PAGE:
Words by Yazen-Al-Samen
The image of Nosferatu remains imprinted in our minds. One of cinema’s everlasting moments. Here is a movie about vampires in a time where the vampire movie was non-existent. But more importantly, here is a movie that has created so much myth and had such an effect both culturally and artistically that for movie buffs the name “Nosferatu” probably means more than just “Dracula”.
Based upon Bram Stoker’s novel Dracula and follows the same basic storyline, the names were changed because the Studio at the time could not obtain the rights for the books. Max Schreck stars as Count Orlok, in an iconic performance, creepy and scary, but also perceptive and soulful. He is visited by Hatter (Gustav Von Wangenheim), a state agent, after the good count expresses interest in a house in the village near Transylvania. Poor Hatter goes to the castle only to discover some abnormalities about the famous Count’s lifestyle. Orlok eventually travels to the town and finds Hatter’s wife (Greta Schroder), who becomes his obsession.
The film itself is fascinated by its leading character. It’s in love with his story. It sidesteps the clichés before the clichés were invented. The movie is not about a wealthy aristocrat with lust for blood, like he was played in some later versions. Max Schreck plays him more like rabid beast. An animal cursed. He seeks blood and darkness to live, and the movie plunges us there to wonder at that. And then later we see him with Ellen, Hatter’s wife, and we are reminded of his human urges.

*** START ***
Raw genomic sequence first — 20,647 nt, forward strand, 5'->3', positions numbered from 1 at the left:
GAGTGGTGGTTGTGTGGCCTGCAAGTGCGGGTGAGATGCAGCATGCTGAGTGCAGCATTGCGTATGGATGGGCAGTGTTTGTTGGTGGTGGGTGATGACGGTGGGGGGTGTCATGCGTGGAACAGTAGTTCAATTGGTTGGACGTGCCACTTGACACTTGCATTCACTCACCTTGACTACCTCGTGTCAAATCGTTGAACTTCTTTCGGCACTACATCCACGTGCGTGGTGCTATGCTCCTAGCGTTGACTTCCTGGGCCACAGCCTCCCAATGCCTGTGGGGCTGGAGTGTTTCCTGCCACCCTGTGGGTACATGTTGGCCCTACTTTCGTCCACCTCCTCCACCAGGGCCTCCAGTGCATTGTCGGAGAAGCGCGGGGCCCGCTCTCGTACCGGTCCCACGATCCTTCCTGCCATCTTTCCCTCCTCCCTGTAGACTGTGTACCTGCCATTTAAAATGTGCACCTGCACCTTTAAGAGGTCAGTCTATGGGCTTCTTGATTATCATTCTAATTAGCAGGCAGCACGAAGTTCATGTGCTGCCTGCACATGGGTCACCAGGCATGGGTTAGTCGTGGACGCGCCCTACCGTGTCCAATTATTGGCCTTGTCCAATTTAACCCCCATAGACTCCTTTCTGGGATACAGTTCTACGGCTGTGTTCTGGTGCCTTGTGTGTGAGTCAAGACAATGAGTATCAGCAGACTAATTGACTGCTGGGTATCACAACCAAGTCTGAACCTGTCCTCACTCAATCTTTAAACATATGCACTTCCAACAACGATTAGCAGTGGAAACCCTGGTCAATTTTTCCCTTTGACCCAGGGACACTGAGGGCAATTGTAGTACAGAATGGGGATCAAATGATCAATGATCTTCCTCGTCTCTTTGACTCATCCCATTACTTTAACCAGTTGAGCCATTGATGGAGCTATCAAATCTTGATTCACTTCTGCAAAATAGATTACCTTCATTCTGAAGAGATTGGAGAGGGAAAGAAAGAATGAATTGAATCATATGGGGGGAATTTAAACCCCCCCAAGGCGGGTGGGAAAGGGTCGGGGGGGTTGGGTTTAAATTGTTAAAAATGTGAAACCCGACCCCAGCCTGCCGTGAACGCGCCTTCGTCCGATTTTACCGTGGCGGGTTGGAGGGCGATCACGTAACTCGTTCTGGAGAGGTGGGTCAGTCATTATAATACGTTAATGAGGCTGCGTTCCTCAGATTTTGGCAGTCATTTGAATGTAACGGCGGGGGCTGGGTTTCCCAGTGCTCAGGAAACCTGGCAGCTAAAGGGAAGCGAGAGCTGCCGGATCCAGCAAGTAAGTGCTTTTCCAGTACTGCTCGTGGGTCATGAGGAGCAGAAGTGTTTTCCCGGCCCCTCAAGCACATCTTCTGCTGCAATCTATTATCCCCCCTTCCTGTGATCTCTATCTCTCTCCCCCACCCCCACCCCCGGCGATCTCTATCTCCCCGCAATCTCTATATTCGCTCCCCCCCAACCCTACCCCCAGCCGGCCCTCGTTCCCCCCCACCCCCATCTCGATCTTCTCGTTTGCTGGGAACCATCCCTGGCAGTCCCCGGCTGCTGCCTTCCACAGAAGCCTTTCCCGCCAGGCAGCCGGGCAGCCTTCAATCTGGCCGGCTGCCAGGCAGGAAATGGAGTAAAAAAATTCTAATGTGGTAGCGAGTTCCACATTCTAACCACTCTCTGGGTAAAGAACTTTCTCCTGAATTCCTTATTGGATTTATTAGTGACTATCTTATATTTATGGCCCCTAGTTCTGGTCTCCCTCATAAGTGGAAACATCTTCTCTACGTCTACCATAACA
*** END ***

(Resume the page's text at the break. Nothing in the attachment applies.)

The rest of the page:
“Nosferatu” is such a visual feast as well. There is something about Black and White photography that gives the film more creepiness and atmosphere. 90 years after its release, “Nosferatu” remains artistically significant. Its editing techniques, its lighting and photography and Max Scheck’s extreme performance continue to conjure up interest. It has probably become the most famous silent film. And it has a character that has become a prototype to other adaptations; and not only to other vampire films. Count Orlok probably has a lot in common with King Kong, for example.
The film was directed by F.W Murnau, a German director, who is a pioneer of silent cinema. Among his works are “The Last Laugh” (1924) with Emil Jannings, and “Sunrise” (1927), which is one of my favourite films. His ideas and techniques became blueprints for early filmmakers. This was one of his early hits, before he was killed in a car crash in 1931, at the tender age of 43.
And many years later now, we can watch “Nosferatu” and sense Murnau’s vision. A movie about a creature confined by his inner devils, who finds the beauty that forces him to come out of his tomb. It’s such a classic human tragedy, never more vividly realized in film like it is here. “Nosferatu” has been with us for nearly a century, and will probably remain for another century; maybe more.